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The Riddled Rainbow

A. C. Spahn wanted to be an interstellar starship captain when she grew up. Since nobody was hiring, she became a writer instead. She enjoys training in martial arts, organizing messy rooms, and researching a hobby-of-the-month. When not commanding imaginary starships, she lives in Pennsylvania with her husband, son, and feline overlord. She is the author of the Endurance series of comedic sci-fi novellas and short stories appearing in Outposts of Beyond, Disturbed Digest, and other publications.
"Have you ever done this before?" panted Detective Faraday, trudging up the grassy hill. "We've been walking for hours."
Cara Watt, paranormal investigator, waited ahead. "We're searching for the end of a rainbow, a magical location. It takes more than walking to find it."
"Got any powers that could help?"
"You haven't figured out what I am by now?"
"You are a sandwich of bewilderment with a side of conundrum."
Cara laughed and resumed hiking. Overhead, a bright arc of color divided the sky. "There will be a series of magical tests leading to the rainbow's end. Once we defeat them, hopefully we'll find a clue that leads us to the Baron."
"Any idea what this Baron guy is?" Faraday asked. "He's been mixed up in too many crimes, all targeting paranormals. He has to be up to something."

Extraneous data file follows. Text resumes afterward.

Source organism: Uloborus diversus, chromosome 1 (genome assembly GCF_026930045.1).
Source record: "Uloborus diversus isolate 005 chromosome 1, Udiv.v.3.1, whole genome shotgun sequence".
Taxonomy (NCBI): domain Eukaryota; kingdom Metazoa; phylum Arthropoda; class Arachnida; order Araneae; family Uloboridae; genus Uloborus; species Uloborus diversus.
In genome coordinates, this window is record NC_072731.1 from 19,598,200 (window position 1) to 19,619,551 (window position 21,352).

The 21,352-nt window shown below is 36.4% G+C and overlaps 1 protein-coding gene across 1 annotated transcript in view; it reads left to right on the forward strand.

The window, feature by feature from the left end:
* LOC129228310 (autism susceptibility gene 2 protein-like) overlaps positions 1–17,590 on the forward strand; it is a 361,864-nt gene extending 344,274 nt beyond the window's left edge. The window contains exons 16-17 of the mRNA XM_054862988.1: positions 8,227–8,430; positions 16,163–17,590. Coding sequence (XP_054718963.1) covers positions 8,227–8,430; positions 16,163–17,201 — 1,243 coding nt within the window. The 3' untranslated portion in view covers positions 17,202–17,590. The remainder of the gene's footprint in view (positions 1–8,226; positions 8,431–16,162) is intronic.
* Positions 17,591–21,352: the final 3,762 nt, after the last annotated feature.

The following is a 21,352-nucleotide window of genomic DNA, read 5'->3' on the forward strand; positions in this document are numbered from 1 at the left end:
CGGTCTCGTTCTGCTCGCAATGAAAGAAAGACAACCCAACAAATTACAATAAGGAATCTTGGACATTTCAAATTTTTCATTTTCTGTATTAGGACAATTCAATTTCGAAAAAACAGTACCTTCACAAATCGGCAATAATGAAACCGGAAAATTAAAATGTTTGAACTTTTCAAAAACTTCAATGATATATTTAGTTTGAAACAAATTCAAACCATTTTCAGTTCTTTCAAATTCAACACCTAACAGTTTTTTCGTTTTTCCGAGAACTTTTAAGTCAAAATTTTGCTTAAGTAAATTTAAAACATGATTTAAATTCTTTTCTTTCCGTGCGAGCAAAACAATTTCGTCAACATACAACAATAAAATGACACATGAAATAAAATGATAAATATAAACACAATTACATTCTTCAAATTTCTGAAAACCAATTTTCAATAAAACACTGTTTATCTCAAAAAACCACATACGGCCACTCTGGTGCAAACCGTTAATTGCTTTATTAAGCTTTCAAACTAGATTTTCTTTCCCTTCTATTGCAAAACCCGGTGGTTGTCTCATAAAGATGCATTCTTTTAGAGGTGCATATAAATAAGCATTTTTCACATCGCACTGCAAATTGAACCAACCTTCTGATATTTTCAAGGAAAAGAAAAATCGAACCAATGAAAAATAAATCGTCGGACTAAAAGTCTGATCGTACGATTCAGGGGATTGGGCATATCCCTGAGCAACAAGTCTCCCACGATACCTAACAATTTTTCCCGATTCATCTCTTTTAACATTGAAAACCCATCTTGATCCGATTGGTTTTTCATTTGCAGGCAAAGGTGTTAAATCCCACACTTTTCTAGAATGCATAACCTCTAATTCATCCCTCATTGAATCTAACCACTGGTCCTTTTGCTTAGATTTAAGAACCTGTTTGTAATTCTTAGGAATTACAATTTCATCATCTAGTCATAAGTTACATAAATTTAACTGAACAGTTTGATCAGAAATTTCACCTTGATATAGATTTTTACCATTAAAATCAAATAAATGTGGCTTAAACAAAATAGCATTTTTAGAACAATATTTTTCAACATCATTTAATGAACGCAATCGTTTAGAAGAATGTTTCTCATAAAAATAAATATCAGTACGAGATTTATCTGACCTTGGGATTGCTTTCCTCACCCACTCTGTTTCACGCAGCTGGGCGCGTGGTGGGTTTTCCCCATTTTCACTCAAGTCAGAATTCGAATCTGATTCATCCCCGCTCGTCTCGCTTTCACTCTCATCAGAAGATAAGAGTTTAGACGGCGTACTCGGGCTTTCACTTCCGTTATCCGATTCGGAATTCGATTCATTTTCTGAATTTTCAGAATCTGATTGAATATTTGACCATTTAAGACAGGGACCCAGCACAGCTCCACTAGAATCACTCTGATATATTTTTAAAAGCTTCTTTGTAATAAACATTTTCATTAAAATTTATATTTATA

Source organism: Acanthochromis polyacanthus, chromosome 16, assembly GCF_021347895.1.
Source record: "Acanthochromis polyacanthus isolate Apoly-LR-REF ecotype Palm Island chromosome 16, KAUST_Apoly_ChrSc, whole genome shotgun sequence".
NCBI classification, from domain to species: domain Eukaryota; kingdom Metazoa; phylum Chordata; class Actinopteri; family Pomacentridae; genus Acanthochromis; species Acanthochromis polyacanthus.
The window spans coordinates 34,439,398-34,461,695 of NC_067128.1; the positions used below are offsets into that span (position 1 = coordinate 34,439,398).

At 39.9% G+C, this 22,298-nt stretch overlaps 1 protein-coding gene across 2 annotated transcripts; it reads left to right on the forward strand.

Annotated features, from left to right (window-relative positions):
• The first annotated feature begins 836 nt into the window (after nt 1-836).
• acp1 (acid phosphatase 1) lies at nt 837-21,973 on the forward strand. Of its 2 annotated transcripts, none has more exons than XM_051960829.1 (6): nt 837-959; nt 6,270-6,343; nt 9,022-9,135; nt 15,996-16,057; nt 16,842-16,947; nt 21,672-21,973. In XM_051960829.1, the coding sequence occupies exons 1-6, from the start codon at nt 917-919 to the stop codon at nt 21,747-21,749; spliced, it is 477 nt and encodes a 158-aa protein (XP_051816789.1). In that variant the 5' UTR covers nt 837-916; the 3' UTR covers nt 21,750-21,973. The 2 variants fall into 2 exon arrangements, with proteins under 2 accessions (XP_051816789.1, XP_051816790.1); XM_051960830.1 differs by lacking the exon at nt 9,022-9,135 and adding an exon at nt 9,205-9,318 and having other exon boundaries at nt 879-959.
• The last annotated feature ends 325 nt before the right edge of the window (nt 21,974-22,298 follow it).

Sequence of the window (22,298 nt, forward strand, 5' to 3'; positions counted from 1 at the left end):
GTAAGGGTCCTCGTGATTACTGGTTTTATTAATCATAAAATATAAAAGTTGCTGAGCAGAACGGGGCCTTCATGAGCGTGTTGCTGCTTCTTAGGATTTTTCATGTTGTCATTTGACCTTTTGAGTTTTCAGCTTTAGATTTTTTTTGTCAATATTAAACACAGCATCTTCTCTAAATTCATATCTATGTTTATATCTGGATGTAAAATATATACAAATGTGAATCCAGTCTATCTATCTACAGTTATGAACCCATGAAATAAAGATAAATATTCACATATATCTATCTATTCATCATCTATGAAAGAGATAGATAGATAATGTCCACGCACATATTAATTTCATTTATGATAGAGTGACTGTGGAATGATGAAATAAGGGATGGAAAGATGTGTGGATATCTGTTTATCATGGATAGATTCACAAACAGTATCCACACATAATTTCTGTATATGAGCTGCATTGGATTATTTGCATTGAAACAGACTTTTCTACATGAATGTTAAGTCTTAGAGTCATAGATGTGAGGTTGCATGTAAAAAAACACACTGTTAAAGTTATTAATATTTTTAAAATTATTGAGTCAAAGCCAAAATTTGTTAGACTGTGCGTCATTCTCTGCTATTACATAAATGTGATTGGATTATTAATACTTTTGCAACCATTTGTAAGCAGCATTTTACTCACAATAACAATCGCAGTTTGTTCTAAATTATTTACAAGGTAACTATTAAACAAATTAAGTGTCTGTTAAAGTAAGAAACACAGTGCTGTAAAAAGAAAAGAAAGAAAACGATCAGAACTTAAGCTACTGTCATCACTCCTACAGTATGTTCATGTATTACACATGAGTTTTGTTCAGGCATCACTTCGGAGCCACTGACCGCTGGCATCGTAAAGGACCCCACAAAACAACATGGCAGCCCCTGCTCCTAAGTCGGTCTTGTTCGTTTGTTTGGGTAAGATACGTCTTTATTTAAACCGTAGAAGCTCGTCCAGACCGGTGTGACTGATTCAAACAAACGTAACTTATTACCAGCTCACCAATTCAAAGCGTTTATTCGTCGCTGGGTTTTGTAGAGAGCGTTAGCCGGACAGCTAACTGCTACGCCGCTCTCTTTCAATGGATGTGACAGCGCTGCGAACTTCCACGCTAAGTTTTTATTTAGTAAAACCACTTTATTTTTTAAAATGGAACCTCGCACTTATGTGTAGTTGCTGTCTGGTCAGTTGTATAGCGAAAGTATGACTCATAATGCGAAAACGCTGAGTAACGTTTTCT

"We'll figure it out." Cara crested the top of the hill and pulled up short. "...after a slight delay."
Faraday caught up. They stared across a sheer chasm sliced out of the foothills. Faraday whistled. "This has to be three stories deep."
"No way to climb down," Cara muttered. "This canyon wouldn't form naturally in this area. It's magical--the first test."
"Great," said Faraday. "What do we do?"
Cara pulled a gold coin from her purse. "This is the leprechaun coin we found, the one that sent us on this adventure. Maybe it can help." She held it over the edge of the canyon. Ignoring the detective's protest, she released it.
The coin stopped in midair five feet down. Landing on its edge, it began to roll, tracing an invisible path into the ravine. Left turn, right turn, right, right, left, left, right, right, left. It reached the bottom, spun around three times, and flopped on its side as if fatigued.
"There we go," said Cara, and hopped off the cliff. Faraday cried out in alarm. But Cara's feet landed on something solid, if invisible, and she began retracing the coin's path.
She made it down, then waited for Faraday to pick his way after her. Pocketing the coin, she grinned. "One test down."
"Remind me not to go on any more adventures with you. Do you hear running water?" Faraday pushed aside a jumble of shrubbery and inhaled sharply. "I think we found your second test."
Cara leaned past his shoulder. Ahead, a frothing river churned through the canyon. Lethal, jagged rocks poked through the foaming surface. Spray filled the air where the river ended in a broad waterfall, refracting miniature rainbows to match the one overhead.
Faraday cleared his throat. "Is the water supposed to be flowing up the rock face?"
"Magic." Cara squinted at the river, then pointed. "See those multicolored stepping stones? That's how we get across."
She started for the water. Faraday pulled her back. "If one of those turns, you'll fall."
"So?"